The construction of the first coastal fortifications of Sevastopol began in 1783. This year was also marked by the annexation of Crimea to the Russian Empire and by Catherine II's decree on the creation of the Black Sea Fleet.
In 1794, a two-tier stone-earthen battery was built on the Konstantinovsky Cape at the direction of Alexander Vasilyevich Suvorov.
Konstantinovskaya battery in its present form was built in the period from 1836 to 1840. The project was designed by engineer Colonel K. Byurne. Emperor Nicholas I personally made changes to the project. The battery consisted of three parts: a casemate fort in the shape of a horseshoe, an annex and two defense walls connecting the fort and the annex. Thus, it was a closed, convenient territory for defense.
There were powder cellars on the flanks of the casemates, and there was a large tank of water in the courtyard. Defenders of this fortification could withstand a long siege of the enemy.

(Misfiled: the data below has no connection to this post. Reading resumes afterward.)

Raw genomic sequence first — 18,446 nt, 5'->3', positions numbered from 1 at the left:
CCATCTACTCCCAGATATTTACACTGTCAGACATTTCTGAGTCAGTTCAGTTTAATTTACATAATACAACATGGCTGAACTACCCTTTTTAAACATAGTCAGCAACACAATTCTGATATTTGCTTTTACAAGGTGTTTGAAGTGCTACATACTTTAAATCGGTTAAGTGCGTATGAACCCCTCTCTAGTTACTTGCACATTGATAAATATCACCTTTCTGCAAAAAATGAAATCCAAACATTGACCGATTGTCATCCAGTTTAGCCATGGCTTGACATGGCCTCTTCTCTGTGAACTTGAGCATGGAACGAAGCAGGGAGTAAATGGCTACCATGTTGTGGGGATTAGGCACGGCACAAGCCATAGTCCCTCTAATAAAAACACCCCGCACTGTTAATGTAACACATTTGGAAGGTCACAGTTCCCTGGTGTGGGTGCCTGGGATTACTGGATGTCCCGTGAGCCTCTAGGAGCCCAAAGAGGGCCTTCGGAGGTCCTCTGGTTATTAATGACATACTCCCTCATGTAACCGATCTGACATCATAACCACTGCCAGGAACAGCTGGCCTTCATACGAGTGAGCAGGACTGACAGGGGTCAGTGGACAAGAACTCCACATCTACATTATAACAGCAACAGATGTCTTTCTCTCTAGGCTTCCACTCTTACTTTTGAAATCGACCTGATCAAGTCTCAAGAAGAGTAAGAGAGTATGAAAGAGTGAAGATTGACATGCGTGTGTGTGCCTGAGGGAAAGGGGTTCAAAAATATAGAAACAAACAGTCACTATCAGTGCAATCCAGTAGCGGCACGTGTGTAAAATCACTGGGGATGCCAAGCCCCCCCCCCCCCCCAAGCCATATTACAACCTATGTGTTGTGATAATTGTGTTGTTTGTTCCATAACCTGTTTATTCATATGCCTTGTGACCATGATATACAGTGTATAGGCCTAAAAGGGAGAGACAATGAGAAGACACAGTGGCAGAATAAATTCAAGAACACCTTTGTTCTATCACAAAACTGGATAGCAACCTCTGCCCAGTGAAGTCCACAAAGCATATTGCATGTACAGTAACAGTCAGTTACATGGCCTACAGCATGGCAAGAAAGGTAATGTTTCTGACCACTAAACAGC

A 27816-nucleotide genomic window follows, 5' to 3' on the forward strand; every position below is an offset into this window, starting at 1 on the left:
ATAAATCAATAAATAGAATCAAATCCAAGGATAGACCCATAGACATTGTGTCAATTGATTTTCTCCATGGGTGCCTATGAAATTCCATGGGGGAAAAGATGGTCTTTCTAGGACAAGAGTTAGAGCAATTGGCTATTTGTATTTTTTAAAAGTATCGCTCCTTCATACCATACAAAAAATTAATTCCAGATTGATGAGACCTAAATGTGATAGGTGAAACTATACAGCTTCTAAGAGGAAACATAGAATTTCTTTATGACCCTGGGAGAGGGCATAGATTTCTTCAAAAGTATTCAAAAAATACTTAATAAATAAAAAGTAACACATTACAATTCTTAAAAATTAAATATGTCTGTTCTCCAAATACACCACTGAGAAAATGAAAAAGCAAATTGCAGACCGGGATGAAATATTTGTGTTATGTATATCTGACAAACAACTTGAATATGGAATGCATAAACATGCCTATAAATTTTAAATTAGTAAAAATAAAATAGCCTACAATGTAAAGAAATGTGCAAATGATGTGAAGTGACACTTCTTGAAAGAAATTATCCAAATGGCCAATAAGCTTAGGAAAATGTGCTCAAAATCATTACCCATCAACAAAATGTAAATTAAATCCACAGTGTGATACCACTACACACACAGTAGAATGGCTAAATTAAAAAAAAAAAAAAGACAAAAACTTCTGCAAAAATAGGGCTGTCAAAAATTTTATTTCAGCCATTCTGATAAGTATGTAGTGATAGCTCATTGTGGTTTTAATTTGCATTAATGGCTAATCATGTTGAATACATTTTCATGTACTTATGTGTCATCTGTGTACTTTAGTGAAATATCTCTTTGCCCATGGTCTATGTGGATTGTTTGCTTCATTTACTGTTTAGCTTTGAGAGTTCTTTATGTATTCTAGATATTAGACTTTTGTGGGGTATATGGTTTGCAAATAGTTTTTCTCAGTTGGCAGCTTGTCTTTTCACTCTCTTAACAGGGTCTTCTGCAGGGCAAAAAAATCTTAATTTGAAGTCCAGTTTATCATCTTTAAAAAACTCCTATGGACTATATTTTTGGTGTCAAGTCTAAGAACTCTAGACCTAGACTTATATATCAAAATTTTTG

On October 5, 1854, during the events of the Crimean War, the battery was the main target of the English fleet and successfully repelled the attack.
At the end of the 19th century, it served to observe the entrance to the Sevastopol raid.
During World War II, the Konstantinovskaya battery became one of the strongholds of the defense of the Northern side. At the end of June 1942, the garrison of the fort held a defense for several days. The dead batterymen were buried in the courtyard of the citadel. After the liberation of Sevastopol, a monument was erected at the place of the mass grave. From 1944 to 2014, there was a military unit in the territory of the Konstantinovskaya battery.
In 2014, the Russian Geographical Society took the Konstantinovskaya battery under its protection and began large-scale works on its reconstruction.
The builders restored the battery according to the old drawings provided by the Central Archive of the Russian Navy in St. Petersburg. Today, the fortress is a unique open-air museum: a historical exposition is open to the public in the battery’s casemates.